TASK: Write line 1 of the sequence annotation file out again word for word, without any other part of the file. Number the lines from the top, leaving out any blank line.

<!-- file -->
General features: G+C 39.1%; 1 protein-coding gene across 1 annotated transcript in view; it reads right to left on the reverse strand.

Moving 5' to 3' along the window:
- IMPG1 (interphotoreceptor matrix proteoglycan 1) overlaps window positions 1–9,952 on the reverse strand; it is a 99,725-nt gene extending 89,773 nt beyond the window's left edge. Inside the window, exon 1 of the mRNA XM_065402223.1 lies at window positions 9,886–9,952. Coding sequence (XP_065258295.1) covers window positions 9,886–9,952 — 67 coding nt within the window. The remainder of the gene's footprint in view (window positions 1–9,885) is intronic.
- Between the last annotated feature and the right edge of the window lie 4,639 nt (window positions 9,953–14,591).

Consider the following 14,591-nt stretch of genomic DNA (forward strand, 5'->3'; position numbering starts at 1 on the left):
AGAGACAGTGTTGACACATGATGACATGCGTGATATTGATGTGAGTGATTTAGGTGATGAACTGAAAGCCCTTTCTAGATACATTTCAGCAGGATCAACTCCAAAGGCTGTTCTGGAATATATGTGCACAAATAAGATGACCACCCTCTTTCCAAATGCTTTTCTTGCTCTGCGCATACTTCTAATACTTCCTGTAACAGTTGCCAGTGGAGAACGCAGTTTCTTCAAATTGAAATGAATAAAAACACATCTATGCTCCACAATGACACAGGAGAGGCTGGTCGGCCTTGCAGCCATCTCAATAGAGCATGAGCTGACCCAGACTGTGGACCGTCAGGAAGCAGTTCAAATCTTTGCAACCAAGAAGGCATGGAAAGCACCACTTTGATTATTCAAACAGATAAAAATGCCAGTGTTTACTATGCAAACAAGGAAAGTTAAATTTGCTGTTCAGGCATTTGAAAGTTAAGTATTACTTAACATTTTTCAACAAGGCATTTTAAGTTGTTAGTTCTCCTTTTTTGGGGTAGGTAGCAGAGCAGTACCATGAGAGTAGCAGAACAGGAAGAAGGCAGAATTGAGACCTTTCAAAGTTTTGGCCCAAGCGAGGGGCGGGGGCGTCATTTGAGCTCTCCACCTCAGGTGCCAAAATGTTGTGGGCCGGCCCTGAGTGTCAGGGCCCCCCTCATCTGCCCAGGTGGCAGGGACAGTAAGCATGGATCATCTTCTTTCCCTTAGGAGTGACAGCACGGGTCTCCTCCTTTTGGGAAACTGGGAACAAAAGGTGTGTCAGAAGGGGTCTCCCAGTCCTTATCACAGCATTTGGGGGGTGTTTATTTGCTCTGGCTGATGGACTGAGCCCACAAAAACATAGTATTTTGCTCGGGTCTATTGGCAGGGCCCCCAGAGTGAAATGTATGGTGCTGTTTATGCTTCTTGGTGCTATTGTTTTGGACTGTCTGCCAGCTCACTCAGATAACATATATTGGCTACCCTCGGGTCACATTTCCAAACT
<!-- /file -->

General features: G+C 39.1%; 1 protein-coding gene across 1 annotated transcript in view; it reads right to left on the reverse strand.